Second, we all know semiconductors are increasingly one of the most important components to modern manufacturing. We’ve now institutionalized the semiconductor supply chain early warning system to mitigate disruptions to the supply chain. TTC also acts as a better forum for exchanging information and developing a common understanding of market dynamics on our respective government support programs for semiconductors.
Third, this isn’t all just trade outputs. We’re advancing the principles of the declaration for the future of the internet—protection of universal human rights and fundamental freedoms, a global internet, and inclusive and affordable access to the internet—which are global in scope. That includes deepening the cooperation between US- and EU-funded emergency plans in support of human-rights defenders worldwide.
Those sound like lofty goals, but they are crucial right now, which leads me to the fourth point: Together we’re assessing with civil society and online platform operators how Russian information manipulation and interference in third-country jurisdictions is affecting the population as a whole. Our values are under attack as we speak, and cooperation is the only way we can combat Russian mis- and disinformation.
Scores of other items are still in the works. The cost of doing business is always an impediment to efficiency and economic growth. We’re sharing best practices to simplify or reduce that cost. Ease of doing business means more mutual recognition agreements and continuing to work on identifying other potential sectors in which strengthened cooperation and conformity could enhance transatlantic trade. Our pooled information on US and EU medical device companies in China will help us better understand and address the impact of China’s non-market policies and impacts on US and EU companies. And we’re also identifying and addressing economic coercion and exploring potential joint efforts, bilaterally and with other like-minded partners.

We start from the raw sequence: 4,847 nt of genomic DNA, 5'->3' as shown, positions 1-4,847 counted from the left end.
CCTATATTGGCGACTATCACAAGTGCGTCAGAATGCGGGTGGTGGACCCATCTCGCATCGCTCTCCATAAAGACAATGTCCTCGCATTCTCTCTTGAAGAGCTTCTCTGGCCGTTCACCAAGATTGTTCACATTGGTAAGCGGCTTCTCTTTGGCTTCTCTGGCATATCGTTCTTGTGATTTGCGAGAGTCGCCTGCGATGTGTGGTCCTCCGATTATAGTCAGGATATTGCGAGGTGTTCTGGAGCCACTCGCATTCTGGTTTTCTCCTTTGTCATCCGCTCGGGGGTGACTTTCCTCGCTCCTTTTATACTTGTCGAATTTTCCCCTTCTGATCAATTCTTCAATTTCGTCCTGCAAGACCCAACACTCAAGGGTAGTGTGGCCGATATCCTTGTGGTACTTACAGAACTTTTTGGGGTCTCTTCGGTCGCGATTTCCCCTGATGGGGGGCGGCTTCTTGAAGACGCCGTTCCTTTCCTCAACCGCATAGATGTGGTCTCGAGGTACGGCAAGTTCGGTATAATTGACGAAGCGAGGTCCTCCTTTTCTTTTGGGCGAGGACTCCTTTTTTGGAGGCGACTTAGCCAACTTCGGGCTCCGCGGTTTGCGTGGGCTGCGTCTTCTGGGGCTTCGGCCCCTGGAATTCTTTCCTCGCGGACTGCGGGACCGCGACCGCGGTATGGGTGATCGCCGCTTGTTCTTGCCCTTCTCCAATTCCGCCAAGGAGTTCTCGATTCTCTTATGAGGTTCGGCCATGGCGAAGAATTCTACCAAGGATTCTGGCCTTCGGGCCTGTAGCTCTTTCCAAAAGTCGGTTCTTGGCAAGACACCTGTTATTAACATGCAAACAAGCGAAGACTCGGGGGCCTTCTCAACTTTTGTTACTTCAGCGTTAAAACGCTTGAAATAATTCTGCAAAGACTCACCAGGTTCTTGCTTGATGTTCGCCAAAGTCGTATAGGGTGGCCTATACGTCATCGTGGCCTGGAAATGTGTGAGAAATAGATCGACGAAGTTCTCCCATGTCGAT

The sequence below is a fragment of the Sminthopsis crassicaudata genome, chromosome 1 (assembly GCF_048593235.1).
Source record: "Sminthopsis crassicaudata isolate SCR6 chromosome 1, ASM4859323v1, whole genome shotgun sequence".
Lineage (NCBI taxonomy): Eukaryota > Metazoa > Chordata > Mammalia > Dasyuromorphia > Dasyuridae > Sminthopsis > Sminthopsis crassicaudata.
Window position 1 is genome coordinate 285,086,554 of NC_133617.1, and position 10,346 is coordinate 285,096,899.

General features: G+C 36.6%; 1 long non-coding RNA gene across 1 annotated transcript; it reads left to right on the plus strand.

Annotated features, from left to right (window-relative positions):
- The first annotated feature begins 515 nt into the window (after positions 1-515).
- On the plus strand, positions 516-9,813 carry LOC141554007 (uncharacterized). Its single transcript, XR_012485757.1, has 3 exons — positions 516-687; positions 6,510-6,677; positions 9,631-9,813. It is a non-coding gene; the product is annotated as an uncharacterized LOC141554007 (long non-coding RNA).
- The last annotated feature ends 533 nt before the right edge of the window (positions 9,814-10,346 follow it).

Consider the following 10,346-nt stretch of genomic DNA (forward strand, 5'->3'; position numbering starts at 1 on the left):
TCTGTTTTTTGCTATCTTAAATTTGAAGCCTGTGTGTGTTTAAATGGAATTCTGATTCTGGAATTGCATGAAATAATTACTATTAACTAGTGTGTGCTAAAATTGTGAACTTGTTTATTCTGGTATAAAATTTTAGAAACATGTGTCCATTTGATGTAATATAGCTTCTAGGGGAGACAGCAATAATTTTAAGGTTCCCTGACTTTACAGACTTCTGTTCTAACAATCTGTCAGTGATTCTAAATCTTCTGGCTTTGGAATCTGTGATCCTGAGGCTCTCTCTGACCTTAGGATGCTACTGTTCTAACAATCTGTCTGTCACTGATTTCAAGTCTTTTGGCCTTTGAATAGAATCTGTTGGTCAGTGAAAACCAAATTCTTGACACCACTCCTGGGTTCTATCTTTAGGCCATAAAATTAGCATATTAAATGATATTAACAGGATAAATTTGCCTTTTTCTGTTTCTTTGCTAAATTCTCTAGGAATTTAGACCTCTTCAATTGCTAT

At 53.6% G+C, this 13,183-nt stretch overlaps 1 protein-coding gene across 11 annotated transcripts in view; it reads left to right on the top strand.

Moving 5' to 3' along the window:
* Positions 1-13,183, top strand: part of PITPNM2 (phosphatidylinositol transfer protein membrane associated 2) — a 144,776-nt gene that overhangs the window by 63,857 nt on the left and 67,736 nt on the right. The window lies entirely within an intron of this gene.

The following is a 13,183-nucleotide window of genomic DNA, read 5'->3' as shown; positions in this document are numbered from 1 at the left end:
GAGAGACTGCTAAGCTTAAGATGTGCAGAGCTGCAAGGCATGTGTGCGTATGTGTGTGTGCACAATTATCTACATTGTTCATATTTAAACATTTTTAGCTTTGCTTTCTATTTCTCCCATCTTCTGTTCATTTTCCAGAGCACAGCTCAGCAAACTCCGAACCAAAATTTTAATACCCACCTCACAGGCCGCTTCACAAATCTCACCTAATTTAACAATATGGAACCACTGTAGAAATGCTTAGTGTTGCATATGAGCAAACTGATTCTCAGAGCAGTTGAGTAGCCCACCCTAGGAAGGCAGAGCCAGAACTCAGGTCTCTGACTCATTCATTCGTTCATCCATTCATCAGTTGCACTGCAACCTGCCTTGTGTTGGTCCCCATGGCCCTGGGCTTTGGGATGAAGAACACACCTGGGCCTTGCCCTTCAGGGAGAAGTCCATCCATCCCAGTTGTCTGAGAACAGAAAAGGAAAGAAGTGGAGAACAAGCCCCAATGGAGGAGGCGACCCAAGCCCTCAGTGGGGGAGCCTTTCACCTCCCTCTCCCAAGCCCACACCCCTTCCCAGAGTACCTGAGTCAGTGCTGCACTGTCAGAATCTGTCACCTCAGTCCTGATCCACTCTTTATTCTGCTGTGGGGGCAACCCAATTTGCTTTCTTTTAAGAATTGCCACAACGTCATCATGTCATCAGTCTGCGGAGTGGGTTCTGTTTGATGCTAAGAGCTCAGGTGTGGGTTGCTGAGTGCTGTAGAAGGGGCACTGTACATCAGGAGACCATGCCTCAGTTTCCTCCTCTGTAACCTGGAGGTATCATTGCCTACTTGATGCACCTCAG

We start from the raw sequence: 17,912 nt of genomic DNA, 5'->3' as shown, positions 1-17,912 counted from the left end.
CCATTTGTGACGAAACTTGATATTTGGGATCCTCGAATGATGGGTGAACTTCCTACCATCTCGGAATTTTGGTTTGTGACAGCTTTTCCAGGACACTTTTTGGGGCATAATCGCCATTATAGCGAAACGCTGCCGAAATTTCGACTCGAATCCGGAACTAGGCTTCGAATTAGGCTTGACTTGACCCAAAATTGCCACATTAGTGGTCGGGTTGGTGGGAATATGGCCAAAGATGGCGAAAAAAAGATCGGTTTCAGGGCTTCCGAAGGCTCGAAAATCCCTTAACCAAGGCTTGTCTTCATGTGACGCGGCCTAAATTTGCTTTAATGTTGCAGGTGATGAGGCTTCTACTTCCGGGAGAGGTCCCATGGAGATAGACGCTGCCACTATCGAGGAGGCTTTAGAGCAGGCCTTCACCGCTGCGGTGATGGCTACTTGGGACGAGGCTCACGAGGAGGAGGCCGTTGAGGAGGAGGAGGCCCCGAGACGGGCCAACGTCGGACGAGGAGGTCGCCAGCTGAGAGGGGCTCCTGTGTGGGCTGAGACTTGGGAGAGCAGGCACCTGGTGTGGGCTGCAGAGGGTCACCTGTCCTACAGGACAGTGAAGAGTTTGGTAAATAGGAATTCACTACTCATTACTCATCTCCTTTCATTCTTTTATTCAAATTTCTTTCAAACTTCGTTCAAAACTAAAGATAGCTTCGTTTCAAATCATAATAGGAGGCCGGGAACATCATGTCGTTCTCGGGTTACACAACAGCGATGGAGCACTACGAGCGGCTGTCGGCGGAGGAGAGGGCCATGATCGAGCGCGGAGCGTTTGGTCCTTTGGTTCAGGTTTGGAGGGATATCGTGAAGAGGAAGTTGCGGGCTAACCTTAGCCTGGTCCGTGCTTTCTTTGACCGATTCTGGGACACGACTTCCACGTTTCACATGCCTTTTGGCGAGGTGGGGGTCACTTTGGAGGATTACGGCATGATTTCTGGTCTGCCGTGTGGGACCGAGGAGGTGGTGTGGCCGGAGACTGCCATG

Fifth and finally, I want to touch on labor and health. We’re launching a new transatlantic initiative on sustainable trade to identify actions in key areas of trade and environmental sustainability that support our shared goals of a green and sustainable future, and to increase transatlantic trade and investment. Beyond that, we’re working together intensively to facilitate the exchange of health information to support research, innovation, and advancements in public health with applicable legal requirements governing the protection of data. By establishing a new “talent for growth” task force that will bring together government and private-sector leaders from business, labor, and organizations, we’ll help provide training with the goal of catalyzing innovative skills policies.
To me, the TTC demonstrates to the world how democratic and market-oriented approaches to trade, technology, and innovation can be a force for greater global prosperity. It prioritizes US and EU joint engagement with industry, labor, and non-governmental stakeholders to foster an inclusive, information-sharing environment that shapes our work to deliver results for workers, businesses, and consumers.
The transatlantic relationship is stronger than ever, as shown by the unprecedented level of cooperation to support Ukraine and hold Putin to account for his brutal war of choice. Remember those two projects in Jamaica and Kenya? They happen because we are working together in this forum to move forward. Transatlantic unity matters not only in the United States and the EU, but also around the world; the United States and EU are working together to address issues that impact the global economy and our shared security interests.
Thank you, and I look forward to a stimulating discussion.
Watch the full event
Mon, Dec 5, 2022
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Fri, Dec 2, 2022